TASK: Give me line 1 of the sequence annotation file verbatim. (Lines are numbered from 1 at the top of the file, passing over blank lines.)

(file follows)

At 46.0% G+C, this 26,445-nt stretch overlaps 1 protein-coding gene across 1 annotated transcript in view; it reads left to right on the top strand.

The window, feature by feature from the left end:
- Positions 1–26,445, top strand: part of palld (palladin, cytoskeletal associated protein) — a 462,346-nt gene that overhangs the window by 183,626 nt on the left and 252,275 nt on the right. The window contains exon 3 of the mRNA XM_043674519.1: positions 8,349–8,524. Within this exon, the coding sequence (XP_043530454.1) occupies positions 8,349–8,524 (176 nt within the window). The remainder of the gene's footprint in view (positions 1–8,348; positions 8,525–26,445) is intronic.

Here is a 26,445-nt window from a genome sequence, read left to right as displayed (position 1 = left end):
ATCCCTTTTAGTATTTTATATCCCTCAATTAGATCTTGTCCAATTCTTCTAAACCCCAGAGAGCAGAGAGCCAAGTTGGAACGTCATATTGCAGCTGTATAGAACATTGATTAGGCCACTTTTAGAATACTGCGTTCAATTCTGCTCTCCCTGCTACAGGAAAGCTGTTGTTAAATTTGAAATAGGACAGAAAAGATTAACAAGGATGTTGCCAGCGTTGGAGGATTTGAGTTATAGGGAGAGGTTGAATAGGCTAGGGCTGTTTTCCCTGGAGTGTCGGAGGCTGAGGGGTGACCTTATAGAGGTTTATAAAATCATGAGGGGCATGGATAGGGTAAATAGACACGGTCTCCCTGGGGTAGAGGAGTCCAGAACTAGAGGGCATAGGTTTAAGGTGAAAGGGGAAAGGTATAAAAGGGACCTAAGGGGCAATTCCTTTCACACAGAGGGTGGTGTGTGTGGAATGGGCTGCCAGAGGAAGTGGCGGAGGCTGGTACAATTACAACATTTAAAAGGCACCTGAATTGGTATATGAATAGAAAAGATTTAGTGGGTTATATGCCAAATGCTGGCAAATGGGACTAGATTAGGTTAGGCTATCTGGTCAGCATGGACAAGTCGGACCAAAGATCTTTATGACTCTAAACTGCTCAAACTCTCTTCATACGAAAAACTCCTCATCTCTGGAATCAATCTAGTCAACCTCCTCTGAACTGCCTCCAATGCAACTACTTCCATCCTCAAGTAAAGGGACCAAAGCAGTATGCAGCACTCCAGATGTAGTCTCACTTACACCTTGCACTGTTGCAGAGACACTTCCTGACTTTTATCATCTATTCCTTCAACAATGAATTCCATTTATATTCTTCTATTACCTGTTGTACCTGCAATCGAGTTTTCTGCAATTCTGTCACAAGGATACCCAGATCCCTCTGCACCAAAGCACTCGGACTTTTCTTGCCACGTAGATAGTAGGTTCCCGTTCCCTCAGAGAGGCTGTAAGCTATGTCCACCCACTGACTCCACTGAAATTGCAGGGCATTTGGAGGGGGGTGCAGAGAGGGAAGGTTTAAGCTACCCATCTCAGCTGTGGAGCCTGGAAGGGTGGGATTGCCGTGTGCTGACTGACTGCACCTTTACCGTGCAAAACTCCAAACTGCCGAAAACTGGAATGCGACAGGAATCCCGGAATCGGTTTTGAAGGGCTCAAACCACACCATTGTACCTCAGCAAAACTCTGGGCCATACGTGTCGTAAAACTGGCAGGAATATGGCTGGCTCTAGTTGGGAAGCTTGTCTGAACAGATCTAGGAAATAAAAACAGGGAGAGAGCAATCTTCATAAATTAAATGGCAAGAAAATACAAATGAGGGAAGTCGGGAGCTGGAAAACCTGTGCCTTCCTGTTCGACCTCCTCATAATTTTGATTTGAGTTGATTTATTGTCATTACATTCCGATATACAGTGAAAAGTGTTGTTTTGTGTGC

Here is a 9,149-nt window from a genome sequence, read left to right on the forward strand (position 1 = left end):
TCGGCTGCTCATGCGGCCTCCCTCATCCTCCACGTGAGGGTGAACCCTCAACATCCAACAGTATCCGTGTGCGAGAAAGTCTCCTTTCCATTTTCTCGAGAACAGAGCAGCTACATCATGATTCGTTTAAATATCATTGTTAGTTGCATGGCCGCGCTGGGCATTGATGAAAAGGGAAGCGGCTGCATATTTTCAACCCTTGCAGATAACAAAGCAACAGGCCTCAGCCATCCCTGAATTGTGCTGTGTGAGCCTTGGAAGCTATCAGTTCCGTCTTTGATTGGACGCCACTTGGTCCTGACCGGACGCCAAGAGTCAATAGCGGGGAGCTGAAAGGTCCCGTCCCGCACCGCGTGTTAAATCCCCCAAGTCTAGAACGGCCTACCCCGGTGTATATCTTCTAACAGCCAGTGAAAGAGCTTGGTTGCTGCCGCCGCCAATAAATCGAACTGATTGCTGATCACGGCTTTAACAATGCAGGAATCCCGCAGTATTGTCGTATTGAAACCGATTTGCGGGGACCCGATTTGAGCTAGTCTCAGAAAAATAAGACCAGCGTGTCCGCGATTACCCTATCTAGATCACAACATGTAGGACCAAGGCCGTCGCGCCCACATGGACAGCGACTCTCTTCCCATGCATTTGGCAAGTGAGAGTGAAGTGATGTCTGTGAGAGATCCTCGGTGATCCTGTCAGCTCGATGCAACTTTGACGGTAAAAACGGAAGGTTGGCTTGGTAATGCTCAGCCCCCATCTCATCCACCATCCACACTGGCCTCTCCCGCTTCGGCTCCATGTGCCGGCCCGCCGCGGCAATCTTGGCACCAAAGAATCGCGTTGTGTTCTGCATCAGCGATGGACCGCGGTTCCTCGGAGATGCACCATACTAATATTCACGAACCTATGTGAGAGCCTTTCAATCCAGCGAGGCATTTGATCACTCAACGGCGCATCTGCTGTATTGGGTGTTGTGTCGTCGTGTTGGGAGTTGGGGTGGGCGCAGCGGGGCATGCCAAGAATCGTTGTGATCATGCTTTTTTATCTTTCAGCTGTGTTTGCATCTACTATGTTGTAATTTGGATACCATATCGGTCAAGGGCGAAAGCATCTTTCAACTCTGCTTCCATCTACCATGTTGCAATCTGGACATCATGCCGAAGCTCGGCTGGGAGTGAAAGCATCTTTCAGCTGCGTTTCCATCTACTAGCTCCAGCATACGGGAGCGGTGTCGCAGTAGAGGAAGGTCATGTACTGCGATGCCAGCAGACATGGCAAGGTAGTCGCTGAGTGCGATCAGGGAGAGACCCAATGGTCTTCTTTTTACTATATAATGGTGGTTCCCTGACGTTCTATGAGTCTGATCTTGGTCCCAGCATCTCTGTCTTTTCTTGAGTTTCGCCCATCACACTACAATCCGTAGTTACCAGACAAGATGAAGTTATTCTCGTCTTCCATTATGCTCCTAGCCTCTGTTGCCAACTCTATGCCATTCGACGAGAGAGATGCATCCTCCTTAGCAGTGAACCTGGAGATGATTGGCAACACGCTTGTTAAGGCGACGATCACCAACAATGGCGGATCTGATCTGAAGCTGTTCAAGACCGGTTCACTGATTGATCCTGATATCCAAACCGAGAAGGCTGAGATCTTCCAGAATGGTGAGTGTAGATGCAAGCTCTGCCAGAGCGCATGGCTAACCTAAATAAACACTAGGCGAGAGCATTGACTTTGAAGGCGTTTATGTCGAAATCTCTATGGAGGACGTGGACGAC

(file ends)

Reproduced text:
At 46.0% G+C, this 26,445-nt stretch overlaps 1 protein-coding gene across 1 annotated transcript in view; it reads left to right on the top strand.